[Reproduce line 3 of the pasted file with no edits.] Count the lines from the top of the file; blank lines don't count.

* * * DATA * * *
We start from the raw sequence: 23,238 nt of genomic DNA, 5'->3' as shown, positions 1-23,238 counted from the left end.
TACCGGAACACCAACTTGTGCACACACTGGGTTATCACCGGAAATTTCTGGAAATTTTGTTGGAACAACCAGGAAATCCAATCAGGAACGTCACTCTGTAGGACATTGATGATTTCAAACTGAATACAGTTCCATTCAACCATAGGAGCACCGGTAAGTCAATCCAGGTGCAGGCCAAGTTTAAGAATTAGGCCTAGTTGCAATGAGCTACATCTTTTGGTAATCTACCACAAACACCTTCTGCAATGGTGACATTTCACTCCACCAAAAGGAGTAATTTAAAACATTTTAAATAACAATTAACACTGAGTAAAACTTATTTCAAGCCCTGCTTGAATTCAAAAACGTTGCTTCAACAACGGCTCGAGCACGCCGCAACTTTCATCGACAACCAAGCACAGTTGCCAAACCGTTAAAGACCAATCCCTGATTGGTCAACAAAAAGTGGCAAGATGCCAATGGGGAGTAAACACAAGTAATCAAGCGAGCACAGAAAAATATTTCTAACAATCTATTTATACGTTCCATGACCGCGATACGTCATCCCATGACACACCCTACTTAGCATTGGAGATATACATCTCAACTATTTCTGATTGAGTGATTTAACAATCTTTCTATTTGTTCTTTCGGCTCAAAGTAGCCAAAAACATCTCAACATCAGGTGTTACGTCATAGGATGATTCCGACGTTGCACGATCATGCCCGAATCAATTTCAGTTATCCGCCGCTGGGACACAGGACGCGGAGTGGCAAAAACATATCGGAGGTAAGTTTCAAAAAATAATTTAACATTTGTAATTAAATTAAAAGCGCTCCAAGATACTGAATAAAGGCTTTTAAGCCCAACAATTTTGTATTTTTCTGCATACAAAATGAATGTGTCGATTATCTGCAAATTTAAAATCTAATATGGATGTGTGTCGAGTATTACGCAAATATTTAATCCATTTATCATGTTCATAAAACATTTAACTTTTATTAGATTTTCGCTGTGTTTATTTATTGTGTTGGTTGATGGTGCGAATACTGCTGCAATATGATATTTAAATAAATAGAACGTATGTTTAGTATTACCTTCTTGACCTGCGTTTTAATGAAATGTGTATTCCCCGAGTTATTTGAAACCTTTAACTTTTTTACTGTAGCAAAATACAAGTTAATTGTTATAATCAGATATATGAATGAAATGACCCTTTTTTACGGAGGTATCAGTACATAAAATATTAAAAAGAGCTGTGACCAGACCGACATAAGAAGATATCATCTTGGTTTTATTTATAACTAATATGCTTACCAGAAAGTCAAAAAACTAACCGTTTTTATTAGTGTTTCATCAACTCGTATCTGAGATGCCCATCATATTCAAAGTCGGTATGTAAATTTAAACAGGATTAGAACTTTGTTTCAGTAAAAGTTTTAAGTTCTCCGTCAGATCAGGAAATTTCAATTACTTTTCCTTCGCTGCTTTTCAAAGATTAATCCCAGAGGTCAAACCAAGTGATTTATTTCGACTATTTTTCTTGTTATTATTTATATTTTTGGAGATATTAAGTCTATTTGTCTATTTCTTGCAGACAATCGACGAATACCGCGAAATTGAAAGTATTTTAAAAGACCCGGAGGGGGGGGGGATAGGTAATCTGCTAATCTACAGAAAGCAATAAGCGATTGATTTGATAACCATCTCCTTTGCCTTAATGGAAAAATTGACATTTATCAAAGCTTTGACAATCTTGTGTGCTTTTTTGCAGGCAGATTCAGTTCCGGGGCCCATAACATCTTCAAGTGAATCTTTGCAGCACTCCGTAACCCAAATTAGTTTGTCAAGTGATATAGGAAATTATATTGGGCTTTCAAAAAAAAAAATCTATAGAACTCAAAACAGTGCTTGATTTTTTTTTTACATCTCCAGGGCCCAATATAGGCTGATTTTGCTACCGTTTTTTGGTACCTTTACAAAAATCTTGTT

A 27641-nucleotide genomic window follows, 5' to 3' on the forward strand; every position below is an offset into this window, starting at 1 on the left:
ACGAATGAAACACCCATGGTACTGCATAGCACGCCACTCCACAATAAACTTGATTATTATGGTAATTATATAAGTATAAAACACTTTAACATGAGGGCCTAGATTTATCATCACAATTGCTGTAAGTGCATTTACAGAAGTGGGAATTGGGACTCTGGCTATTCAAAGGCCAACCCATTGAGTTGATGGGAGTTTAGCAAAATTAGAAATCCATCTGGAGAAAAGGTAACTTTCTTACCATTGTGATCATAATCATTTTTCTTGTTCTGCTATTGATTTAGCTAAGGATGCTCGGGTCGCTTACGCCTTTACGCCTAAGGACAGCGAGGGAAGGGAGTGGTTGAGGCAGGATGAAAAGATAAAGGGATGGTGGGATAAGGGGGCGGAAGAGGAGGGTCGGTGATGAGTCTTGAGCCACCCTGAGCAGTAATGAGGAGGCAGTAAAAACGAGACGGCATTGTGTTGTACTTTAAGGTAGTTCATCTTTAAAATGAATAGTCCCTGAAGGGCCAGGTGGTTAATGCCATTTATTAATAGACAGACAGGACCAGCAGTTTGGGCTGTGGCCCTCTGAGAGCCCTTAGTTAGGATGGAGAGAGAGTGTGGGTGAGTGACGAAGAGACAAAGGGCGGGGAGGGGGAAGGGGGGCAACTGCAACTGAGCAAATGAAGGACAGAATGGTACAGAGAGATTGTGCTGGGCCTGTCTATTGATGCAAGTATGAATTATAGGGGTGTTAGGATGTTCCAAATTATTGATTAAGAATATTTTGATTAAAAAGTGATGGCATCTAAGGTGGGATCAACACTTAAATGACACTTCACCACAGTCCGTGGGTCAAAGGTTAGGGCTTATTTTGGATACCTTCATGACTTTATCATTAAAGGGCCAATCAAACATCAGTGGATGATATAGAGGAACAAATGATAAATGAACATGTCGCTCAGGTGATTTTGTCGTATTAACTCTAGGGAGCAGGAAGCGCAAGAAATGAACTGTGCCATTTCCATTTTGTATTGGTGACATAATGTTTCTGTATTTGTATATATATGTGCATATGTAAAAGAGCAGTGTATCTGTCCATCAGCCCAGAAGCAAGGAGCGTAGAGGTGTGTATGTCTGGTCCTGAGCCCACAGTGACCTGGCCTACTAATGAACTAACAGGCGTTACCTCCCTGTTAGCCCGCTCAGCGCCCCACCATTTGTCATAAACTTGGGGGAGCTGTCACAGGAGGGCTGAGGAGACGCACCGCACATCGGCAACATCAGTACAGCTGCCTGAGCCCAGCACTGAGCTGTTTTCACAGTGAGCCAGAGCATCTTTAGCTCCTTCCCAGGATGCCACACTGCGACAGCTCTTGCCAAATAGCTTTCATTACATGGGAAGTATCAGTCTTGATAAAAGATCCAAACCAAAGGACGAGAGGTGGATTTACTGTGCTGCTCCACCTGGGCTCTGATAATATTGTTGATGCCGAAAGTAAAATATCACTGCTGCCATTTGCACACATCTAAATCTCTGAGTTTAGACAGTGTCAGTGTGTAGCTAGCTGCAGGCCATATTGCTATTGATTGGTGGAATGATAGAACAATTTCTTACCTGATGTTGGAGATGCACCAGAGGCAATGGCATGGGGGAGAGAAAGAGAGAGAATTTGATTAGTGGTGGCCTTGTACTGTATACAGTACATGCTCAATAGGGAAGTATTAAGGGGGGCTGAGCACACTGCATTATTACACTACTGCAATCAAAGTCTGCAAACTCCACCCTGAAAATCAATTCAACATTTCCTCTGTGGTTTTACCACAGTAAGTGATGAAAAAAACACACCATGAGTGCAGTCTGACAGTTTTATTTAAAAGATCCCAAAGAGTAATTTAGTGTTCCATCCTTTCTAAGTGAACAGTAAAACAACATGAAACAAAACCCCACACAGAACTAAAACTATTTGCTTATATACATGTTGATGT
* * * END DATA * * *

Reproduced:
A 27641-nucleotide genomic window follows, 5' to 3' on the forward strand; every position below is an offset into this window, starting at 1 on the left: